CAUTION: Use of thinner tapes is not recommended for heavy use situations, such as mastering, still framing, editing or mass duplication of important programs intended for large scale distribution.



Comparative Tape Thicknesses

type of videotape   tape thickness

U-Matic 3/4-inch—standard length

26 microns or 1.00 MI Ls

U-Matic 1/4-inch—extended play

17 microns or .70 MI Ls

-inch EIAJ—standard length

28 microns or 1.14 MI Ls

3/4-inch EIAJ-30-minute cartridge

13 microns or .50 MI Ls

B eta m a x —sta ndard length

20 microns or .79 MI Ls

Sanyo V-Cord I I

19 microns or .75 MI Ls

How Videotape Works

Like film, videotape is the image storage medium. But unlike most film, videotape contains the capacity to store both picture and sound. Both film and videotape record individual pictures or frames of information. 16 mm motion picture film records 24 individual frames every second while video records 30 frames a second.

These frames are visible on the film along with the sprocket holes which control the rate at which the images are run through the camera or projector. The sound track is placed next to the picture images and synchronized to match them. Soundto-film sync often requires additional equipment

A nice feature of movie film is that you actually can see the individual pictures. With videotape, the frames are not visible to the eye, but they are present in a series of diagonal lines formed by the magnetic particles on the tape.

Videotape Dropouts

Videotape DROPOUTS occur when a piece of the tape's magnetic oxide or coating flakes off or is rough. This causes a "hole" or missing line of information in the picture when viewed on the monitor during tape playback. Since dropouts are a function of the tape and not the VTR, they are visible only when the tape is played back.



These "holes" or missing lines of information are created when the video heads fail to contact the tape firmly and skip over it because of roughness, hills and valleys or actual missing flaked-off pieces of the oxide. When the tape particles flake off, the tape can never contain or store information at that point. Once a dropout occurs, it can't be corrected physically. Nearly all newer VTRs, especially the color models, feature electronic DROPOUT COMPENSATORS (DOC) or ONE-LINE DELAY circuits which electronically substitute or repeat the previous intact line of video information, thus electronically "covering up" the dropout. The circuitry senses the dropout while it occurs and replaces it with a good line of information, thus eliminating the appearance of the dropout on the monitor.

Dropouts are bad enough in black-and-white but can become intolerable in color because the dropout is so much more apparent in color. For this reason, all color VTRs (except some early model Sony AV-8600s) contain one-line delay systems. Occasionally, dropouts will exceed the ability of the one-line delay system to compensate, and some dropouts will sneak through.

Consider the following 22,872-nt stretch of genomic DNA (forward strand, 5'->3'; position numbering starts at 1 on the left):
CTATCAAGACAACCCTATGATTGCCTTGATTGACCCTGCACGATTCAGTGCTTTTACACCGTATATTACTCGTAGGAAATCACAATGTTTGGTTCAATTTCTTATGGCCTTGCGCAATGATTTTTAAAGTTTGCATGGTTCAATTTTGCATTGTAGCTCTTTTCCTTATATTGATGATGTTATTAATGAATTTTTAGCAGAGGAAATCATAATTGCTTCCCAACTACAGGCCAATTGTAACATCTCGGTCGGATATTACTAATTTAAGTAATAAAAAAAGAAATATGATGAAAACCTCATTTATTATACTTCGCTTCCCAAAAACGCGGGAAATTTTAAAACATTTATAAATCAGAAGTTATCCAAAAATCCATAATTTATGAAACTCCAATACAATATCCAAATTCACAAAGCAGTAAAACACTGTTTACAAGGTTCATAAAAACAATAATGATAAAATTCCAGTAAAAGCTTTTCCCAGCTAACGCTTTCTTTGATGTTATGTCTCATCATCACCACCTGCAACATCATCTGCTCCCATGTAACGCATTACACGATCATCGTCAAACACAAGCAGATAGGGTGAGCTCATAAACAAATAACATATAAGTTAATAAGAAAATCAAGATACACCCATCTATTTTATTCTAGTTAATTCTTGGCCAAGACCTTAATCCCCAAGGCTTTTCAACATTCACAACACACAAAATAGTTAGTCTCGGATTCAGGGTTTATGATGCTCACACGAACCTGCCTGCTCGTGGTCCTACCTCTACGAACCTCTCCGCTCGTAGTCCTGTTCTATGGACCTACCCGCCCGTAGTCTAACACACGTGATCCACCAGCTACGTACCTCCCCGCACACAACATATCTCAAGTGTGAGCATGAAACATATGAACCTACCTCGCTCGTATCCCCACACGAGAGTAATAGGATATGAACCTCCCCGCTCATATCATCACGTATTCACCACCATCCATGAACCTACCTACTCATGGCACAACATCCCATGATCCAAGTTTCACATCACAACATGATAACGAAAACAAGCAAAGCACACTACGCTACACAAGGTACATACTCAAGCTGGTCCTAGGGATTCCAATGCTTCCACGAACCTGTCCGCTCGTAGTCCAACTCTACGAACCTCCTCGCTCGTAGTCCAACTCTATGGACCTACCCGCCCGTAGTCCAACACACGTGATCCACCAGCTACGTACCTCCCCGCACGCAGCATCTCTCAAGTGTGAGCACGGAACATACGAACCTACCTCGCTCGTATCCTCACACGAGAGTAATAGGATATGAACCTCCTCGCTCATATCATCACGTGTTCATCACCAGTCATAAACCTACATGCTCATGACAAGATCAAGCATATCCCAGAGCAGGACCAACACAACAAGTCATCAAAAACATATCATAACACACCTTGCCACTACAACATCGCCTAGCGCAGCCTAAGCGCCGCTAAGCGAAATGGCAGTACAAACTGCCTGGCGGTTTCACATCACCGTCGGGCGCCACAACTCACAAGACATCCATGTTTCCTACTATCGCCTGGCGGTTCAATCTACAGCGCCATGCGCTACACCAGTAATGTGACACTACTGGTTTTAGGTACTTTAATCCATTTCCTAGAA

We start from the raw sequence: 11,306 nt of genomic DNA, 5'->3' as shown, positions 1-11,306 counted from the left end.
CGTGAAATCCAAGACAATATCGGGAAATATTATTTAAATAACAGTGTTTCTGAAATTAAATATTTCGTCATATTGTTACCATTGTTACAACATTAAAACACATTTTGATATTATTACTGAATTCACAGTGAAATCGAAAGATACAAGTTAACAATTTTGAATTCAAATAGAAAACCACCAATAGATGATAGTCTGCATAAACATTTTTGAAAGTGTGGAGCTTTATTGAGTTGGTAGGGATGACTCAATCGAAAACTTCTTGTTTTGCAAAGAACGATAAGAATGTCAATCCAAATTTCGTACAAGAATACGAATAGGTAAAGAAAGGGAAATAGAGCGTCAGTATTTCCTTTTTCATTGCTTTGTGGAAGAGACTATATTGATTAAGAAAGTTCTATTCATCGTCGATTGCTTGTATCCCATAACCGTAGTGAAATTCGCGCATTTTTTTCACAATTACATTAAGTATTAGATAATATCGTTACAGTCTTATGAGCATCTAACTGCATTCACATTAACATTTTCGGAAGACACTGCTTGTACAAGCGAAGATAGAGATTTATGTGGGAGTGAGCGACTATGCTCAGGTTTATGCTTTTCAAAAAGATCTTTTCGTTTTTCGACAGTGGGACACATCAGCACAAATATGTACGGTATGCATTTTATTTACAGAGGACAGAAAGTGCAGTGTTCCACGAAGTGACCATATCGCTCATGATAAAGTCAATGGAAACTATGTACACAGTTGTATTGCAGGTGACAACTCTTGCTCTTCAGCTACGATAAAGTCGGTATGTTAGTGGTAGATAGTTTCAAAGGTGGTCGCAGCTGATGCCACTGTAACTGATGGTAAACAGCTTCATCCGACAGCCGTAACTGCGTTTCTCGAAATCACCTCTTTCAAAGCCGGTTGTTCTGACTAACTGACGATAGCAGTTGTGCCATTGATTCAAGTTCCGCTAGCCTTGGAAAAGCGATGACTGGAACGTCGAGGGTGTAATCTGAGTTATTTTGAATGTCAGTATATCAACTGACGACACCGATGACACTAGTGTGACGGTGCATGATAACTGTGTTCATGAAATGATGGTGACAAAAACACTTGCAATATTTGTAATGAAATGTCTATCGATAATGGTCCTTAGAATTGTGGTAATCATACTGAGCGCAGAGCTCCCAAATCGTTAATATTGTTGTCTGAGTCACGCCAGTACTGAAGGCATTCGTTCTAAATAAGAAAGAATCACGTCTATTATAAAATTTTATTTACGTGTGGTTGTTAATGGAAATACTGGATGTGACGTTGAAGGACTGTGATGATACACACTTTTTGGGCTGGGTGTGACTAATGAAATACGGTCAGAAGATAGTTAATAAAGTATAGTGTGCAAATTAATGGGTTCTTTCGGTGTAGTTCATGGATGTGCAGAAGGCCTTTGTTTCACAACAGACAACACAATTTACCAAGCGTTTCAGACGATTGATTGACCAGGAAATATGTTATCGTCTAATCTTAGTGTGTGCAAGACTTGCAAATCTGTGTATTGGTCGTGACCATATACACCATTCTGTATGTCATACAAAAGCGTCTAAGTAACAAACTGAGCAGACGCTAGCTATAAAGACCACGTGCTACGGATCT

One-Line Delay System Adjustment

The one-line-delay system may need adjustment when it fails to cover up dropouts adequately. On the Sony AV-8650 a marked control becomes accessible by removing the VTR from its case. While watching the tape playback on the monitor, you can play the tape with the dropouts and adjust this control for maximum compensation.



Dropouts often occur at the beginning and the end of a reel of tape, and because of this, you should never record important scenes on these portions of the reel. Tape will accumulate dropouts with use, age and abuse. Sony videotape specifications indicate that up to 25 dro pouts-perminute can be expected throughout a reel of 1/2- inch tape. If the dropouts really become constant and annoying the tape should be discarded or used for expendable programs. Loss of sync and picture instability can occur when you have 2 or 3 dropouts per second.

Videocassette Tape

The appeal of videotape recorders to home users and nontechnical persons always has been limited by the hassles of threading and handling reels of videotape. Far greater use of the audio medium immediately followed the introduction of audiocassettes and cartridges and the design of self-threading self-contained audio systems. The same has been true with video systems. The videocassette system has made it possible for many more people to deal confidently with videotape and videotape recorders.

Although videocassette tapes have many positive features, they also have certain drawbacks. These features and problems are dealt with specifically in CHAPTER 11—All About Basic Videocassette Systems. In the meantime, we will proceed to examine how everything gets plugged together, and how you can make the right connections.


  • Do not smoke in or near or within several rooms of VTR equipment. Check air flows

through building.

  • Keep VTRs covered at all times when not in use to minimize dust accumulation.

  • Keep VTRs as clean as possible.

-Use same size reels for supply and take up.

-Minimize hand contact with recording part of tape.

-Do not wrinkle or bend tape.

Do not expose tape to dust, moisture, heat or extreme cold.

Avoid high humidity.

Always keep tape sealed in package when not in use.

Never stack tapes on top of each other—store tapes vertically at room temperature. Cut off any wrinkles and severely damaged tape ends.